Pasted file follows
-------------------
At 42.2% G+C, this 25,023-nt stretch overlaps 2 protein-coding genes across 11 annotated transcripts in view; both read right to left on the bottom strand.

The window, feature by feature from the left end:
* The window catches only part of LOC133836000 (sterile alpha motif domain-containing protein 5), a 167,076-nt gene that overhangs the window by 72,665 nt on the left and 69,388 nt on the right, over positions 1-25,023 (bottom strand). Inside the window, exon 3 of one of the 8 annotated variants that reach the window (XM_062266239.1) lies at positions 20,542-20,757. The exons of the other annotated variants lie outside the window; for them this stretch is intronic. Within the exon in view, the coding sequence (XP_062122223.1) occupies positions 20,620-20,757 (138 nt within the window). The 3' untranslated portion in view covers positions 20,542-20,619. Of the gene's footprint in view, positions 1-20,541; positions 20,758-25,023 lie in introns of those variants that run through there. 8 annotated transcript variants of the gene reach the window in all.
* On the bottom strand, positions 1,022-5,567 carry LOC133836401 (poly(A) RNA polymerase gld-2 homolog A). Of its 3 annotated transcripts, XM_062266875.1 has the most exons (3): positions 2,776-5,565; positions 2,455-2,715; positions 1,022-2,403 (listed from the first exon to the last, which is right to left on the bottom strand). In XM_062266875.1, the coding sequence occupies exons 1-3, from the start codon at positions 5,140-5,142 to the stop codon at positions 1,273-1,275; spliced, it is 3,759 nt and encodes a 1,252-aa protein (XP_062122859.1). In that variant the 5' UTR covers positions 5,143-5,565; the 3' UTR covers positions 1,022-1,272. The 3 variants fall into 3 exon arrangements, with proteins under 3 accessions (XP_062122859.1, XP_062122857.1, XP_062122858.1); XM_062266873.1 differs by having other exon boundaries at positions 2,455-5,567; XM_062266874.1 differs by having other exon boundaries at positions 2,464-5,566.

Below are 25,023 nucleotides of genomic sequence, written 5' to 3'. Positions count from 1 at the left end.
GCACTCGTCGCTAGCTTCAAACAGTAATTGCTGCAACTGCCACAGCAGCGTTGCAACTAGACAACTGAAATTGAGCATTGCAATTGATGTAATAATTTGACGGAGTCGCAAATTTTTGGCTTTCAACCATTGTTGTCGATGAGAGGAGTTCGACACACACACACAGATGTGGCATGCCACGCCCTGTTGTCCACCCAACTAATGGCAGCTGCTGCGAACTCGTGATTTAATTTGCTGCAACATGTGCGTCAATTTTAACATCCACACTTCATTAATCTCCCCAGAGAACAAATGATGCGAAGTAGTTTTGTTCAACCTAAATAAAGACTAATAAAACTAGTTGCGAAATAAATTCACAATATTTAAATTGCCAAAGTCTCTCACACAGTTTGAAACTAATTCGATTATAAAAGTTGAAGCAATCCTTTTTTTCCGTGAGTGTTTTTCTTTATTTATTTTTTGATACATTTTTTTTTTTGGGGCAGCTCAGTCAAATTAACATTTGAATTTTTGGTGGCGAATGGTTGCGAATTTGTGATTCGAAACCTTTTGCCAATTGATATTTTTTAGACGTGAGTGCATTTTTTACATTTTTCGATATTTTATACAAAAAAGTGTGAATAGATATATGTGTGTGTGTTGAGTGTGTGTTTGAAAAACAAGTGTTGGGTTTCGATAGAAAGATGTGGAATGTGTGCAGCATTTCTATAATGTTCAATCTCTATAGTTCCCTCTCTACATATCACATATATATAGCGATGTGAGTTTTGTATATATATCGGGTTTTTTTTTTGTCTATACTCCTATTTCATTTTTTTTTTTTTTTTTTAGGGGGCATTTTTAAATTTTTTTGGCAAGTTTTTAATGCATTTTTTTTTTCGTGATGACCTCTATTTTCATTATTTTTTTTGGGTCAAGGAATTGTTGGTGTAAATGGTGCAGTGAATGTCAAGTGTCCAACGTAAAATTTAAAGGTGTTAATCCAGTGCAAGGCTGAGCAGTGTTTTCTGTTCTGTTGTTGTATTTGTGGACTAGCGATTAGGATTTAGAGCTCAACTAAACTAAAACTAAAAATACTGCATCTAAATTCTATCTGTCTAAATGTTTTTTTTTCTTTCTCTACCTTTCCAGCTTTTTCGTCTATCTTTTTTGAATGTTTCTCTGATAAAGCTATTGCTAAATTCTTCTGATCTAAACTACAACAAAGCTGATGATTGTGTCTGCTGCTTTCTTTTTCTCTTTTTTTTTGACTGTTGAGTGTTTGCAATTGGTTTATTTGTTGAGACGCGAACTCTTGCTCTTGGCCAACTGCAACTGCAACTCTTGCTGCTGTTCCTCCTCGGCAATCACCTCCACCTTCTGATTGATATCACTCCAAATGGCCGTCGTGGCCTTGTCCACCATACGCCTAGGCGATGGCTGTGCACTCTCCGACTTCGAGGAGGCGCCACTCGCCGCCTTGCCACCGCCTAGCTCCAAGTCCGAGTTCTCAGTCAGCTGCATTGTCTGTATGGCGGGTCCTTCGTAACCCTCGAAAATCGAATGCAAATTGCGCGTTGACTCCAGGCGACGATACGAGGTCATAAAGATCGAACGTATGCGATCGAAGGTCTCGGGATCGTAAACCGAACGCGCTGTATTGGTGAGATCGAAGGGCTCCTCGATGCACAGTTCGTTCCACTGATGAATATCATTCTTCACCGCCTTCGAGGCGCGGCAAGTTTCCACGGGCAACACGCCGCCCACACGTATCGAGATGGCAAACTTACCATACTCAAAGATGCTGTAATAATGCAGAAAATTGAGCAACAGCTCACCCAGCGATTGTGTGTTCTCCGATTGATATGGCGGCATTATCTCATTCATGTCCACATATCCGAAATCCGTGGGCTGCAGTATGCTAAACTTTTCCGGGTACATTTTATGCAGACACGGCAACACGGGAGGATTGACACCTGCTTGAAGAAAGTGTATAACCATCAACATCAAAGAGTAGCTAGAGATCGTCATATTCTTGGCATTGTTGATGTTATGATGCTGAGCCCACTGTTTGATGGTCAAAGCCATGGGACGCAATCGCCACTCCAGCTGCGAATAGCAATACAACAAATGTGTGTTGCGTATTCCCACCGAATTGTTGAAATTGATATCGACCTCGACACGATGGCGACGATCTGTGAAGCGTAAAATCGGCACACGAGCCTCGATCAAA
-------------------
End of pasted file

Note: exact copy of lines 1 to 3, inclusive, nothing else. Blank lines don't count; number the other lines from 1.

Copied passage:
At 42.2% G+C, this 25,023-nt stretch overlaps 2 protein-coding genes across 11 annotated transcripts in view; both read right to left on the bottom strand.

The window, feature by feature from the left end:
* The window catches only part of LOC133836000 (sterile alpha motif domain-containing protein 5), a 167,076-nt gene that overhangs the window by 72,665 nt on the left and 69,388 nt on the right, over positions 1-25,023 (bottom strand). Inside the window, exon 3 of one of the 8 annotated variants that reach the window (XM_062266239.1) lies at positions 20,542-20,757. The exons of the other annotated variants lie outside the window; for them this stretch is intronic. Within the exon in view, the coding sequence (XP_062122223.1) occupies positions 20,620-20,757 (138 nt within the window). The 3' untranslated portion in view covers positions 20,542-20,619. Of the gene's footprint in view, positions 1-20,541; positions 20,758-25,023 lie in introns of those variants that run through there. 8 annotated transcript variants of the gene reach the window in all.